Credit: Jordi Carrasco

GFF Review: Personal Shopper gets personal. Kind of.

Credit: Jordi Carrasco

Kate Snowdon
Editor in Chief

Personal Shopper is set to release in cinemas on 3 March

Flaunting its Cannes award for Best Director, Personal Shopper was billed as an “elegant fusion of supernatural chiller and psychological drama” as it waltzed into a cushy Saturday night slot at the Glasgow Film Festival. Supernatural chiller and psychological drama it might have been, but “elegant fusion” it was not. Whilst Kristen Stewart brought emotion and character to an otherwise unspeakably convoluted film, it was simply not enough to overcome the startling lack of coherence the script displayed.

Stewart’s character is a personal shopper, as the title could tell you, but she’s also so much more. She’s a medium. But not only that, twins with another medium. Who’s dead. And she has a partner in a generic Eastern country. But she struggles with wanting to wear her employer’s clothes. Which seems to be vaguely sexual in nature? And her employer is dead and Stewart is implicated. So, briefly, she’s trying to contact her brother’s ghost while dealing with family politics, property sale, a murder case, an inferiority complex, a long distance relationship, a job she hates… Did I miss anything? Oh, a stalker too! Who may or may not be dead.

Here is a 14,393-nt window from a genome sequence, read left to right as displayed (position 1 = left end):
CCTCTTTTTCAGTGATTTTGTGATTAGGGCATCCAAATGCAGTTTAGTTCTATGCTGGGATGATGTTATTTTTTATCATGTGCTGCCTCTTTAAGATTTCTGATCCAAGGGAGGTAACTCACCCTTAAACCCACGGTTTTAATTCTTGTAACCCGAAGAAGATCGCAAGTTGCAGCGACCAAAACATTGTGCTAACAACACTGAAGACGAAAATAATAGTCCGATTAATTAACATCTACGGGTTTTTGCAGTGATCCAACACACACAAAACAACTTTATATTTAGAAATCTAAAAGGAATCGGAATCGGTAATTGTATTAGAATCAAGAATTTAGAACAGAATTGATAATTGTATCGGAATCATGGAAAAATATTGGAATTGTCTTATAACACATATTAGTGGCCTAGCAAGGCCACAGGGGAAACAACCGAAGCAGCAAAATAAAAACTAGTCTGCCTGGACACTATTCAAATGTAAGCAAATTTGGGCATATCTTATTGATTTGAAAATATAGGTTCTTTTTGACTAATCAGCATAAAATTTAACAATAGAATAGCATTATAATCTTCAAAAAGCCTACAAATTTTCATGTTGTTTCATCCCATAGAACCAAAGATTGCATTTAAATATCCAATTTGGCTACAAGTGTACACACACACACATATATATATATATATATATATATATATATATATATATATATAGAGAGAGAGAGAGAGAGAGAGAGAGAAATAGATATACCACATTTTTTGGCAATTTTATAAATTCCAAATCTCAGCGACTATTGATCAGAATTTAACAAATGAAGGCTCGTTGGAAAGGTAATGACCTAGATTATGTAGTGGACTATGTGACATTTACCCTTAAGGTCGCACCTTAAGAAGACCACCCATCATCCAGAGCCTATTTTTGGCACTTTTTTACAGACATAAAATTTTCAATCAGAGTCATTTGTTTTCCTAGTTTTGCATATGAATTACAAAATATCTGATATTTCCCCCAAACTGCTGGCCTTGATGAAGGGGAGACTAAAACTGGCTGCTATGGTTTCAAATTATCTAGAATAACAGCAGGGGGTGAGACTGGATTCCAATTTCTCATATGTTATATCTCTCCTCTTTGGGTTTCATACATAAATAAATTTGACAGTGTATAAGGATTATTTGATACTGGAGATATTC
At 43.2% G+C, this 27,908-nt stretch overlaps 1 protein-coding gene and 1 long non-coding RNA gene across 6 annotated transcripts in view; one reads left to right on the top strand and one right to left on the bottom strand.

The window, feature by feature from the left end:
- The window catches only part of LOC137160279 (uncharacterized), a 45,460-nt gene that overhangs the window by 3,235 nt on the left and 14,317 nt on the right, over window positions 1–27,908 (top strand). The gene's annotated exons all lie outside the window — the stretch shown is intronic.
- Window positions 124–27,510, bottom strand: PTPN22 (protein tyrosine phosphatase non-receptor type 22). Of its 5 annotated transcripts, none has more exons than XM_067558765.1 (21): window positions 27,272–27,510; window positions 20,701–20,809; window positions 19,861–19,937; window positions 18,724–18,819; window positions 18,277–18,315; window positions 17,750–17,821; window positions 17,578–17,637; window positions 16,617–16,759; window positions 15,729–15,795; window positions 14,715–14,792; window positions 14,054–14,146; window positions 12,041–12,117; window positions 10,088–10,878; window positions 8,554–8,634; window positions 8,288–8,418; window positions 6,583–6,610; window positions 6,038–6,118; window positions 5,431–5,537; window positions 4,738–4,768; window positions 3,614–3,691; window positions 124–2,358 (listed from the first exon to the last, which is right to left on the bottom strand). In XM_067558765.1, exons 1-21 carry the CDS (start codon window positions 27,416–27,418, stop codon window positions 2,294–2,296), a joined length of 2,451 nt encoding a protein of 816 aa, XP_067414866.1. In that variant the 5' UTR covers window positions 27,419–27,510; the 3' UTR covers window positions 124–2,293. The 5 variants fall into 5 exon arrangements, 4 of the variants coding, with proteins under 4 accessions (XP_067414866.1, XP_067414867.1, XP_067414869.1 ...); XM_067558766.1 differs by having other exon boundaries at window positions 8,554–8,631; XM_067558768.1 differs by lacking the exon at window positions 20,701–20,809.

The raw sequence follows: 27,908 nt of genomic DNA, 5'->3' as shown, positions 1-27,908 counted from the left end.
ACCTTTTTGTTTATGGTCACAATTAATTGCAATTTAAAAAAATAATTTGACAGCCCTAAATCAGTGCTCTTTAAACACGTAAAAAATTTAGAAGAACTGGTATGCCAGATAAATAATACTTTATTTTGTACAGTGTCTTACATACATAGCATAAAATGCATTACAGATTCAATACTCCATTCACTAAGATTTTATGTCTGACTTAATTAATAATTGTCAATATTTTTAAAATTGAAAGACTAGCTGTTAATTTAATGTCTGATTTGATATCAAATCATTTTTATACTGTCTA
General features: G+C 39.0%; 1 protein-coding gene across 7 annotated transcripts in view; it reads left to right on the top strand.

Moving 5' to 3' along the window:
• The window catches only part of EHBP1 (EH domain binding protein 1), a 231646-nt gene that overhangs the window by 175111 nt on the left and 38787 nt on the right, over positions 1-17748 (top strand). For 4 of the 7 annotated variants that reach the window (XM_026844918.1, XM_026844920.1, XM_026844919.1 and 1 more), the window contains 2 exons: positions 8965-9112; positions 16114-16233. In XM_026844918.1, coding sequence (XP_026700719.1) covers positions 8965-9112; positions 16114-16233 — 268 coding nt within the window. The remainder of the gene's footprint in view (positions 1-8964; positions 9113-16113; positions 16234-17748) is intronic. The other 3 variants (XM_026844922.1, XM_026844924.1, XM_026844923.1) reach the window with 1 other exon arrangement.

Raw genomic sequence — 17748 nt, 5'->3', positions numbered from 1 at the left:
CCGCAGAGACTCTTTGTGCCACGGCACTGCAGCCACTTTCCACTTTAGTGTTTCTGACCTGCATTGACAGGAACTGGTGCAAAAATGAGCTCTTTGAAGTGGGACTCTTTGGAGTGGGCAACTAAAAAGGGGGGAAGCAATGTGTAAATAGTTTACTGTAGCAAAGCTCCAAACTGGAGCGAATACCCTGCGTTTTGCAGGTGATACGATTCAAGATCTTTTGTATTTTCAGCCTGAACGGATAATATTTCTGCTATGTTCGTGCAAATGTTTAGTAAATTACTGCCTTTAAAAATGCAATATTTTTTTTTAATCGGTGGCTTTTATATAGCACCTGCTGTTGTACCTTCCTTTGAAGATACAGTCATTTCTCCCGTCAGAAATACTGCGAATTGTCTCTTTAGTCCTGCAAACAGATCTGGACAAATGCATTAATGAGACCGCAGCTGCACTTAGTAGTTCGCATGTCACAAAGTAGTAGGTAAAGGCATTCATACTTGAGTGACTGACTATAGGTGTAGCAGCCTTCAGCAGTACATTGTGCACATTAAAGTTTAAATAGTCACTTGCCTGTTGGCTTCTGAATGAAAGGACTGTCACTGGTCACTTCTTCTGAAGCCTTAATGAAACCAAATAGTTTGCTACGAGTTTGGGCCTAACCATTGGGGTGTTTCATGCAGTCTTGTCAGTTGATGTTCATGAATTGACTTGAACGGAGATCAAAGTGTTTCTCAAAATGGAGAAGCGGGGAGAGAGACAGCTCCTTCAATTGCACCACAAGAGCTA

The incredibly complex and hilariously unrelated plot aspects fail to reach any semblance of coherence, which makes the incredibly beautiful mise en scene and locations pointless. Speaking of which, why are there so many locations? Within the first twenty minutes, we’ve been in four different locations with Stewart, and it was honestly hard to follow where she was actually meant to be living. Another kick in the teeth is the constant use of mobile phone correspondence in a movie that had the budget to end the film in Morocco for no reason. They couldn’t have thought of a better way to show her communicating than a third of the shots being close ups of an iPhone?

Overall, the ghost looks unconvincing, the clothes are visually pleasing, Kristen Stewart’s performance is impressive, but the rest of the characters lack development, and so does the plot. Worst of all, however, I had to watch Kristen Stewart masturbate in glorious HD as I sit in a busy cinema, for art.


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